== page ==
Three Poems

 

 

Gaia

The streaked blue orb
fixed her coordinates in space
regulated her oven and the spate of waters
conceived live cells starfish
sprouted furry limbs
spines blood vessels
and the eye
sphere like herself
to contemplate herself
her cloak her air her children
with a hunter’s precision
with love

Exact passionate outlines
of buffalo and horse in caves
conjugated killing and loving

Since then the eye
has become clouded
veiled hardened
its surface is brittle now
blackened by many deaths
outside the law

emptied of love
the gift of sight is withdrawn

 

Son of Man

Smoke-grey afternoon
threat of fire under my skin
leaves and oranges wrinkle
dust dims resisting flowers
filters among the brain’s folds

I’m angry start to shout
only the dogs hear me
I refuse it can’t end like this

In my head in my heart
a bright green velvet lining forms
in that grass eggs swell
from each one a little god emerges

One grows in my chest
feeding on my organs
taking strength from my bones
handsome and tall as a tree
he’s the Son of Man

and still he brandishes his sword
and still he promises justice

 

Thanatos’s Wife

Thanatos’s wife
sleeps in her alcove,
the bed is soft and flowery,
her face peeps from a nest
of silk and velvet,
she breathes quietly.

Sometimes her skin is smooth 
and her eyelids tender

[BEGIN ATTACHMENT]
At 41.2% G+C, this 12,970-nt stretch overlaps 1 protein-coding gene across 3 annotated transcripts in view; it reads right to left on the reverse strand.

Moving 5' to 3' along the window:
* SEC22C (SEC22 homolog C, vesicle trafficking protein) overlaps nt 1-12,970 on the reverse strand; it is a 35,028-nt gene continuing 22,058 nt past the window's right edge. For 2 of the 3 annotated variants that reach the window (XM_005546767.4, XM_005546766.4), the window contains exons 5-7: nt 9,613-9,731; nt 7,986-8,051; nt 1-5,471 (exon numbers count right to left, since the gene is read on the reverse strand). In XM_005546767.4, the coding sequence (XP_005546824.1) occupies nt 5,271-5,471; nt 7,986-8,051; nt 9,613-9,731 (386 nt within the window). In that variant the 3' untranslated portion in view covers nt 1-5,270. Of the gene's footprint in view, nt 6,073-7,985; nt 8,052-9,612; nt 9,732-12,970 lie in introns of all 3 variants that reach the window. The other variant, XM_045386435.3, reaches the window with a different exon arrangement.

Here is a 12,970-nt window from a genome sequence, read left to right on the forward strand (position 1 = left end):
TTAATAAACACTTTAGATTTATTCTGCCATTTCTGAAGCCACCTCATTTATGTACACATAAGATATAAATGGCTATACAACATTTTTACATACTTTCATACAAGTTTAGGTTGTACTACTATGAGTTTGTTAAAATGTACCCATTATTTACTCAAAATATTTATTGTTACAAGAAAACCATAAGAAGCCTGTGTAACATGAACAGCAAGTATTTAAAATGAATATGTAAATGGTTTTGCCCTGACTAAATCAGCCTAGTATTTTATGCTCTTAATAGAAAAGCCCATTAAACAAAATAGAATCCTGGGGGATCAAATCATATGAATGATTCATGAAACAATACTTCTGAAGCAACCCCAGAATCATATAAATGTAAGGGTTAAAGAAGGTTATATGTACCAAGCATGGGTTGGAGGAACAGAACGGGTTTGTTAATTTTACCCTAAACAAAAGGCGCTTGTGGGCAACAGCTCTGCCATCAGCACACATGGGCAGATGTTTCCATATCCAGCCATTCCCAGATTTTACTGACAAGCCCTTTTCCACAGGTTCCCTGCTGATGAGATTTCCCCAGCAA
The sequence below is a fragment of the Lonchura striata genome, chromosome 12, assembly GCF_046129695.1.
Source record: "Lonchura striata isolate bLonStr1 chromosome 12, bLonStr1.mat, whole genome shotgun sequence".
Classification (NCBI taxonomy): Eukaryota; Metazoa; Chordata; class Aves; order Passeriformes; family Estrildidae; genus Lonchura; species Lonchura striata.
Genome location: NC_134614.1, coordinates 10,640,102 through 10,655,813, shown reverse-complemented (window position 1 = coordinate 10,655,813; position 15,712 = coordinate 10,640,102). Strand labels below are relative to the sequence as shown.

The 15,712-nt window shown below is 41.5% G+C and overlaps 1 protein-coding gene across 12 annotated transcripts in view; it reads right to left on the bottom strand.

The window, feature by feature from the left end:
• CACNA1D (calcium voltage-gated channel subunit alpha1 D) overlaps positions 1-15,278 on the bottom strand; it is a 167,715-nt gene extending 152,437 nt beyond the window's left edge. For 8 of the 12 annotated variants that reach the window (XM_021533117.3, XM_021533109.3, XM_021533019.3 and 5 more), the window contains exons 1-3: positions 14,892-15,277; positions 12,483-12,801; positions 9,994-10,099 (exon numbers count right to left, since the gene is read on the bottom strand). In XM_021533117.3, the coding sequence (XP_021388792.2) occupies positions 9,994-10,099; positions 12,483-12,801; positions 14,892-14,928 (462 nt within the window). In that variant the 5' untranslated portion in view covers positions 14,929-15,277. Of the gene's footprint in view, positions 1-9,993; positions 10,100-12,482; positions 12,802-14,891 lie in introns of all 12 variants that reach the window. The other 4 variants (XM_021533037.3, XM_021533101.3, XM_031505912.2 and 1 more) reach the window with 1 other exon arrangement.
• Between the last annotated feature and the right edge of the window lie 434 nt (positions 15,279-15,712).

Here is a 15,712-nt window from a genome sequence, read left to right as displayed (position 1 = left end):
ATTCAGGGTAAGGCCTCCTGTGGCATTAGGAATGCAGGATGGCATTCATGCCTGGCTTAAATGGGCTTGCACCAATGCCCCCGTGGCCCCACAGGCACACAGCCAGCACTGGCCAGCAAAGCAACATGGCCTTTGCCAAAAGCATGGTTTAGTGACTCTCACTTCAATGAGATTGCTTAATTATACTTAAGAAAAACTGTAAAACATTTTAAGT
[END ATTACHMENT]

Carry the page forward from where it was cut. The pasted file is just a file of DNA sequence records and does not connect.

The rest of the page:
like a newborn;
then her lips redden
her hair quivers:
does she hope to be awakened
by the voice of love?

At an unknown hour
finally she opens her eyes
in her brown wrinkled face,
she smiles with entire compassion
at the stunned passer-by
as if saying my embrace
is the promise that accompanies you
up to the limit.

Translated by Colaboratorio Ávila

The translators would like to thank Fiona Mackintosh for accompanying us in this translation, and for helping us get to the bottom of some of the most difficult verses.

 

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Fogwill in LALT
Number 15

In our August 2020 issue, we celebrate the work of women writers and translators in honor of Women in Translation Month, highlighting the work of Victoria de Stefano, Krina Ber, Rowena Hill, and Margara Russotto—four women united by the coincidence of emigrating to Venezuela and becoming renowned writers in Spanish. We also pay homage to a giant of Latin American letters, Rodolfo Enrique Fogwill, on the tenth anniversary of his passing, and we highlight the work of Mé’pháá writer Hubert Matiúwàa in our Indigenous Literature section. This #WITMonth issue is rounded out with exclusive previews of upcoming books from women translators and an interview with translator Annie McDermott, plus poetry, fiction, interviews, and reviews of fascinating new releases from across Latin America.

Cover Photo: Grupo Mondongo

Table of Contents

Editor's Note

Featured Author: Fogwill

Four Venezuelan Women Writers

Fiction

Poetry

Essays

Chronicle

Interviews

Indigenous Literature

Translation Previews and New Releases

On Translation

Nota Bene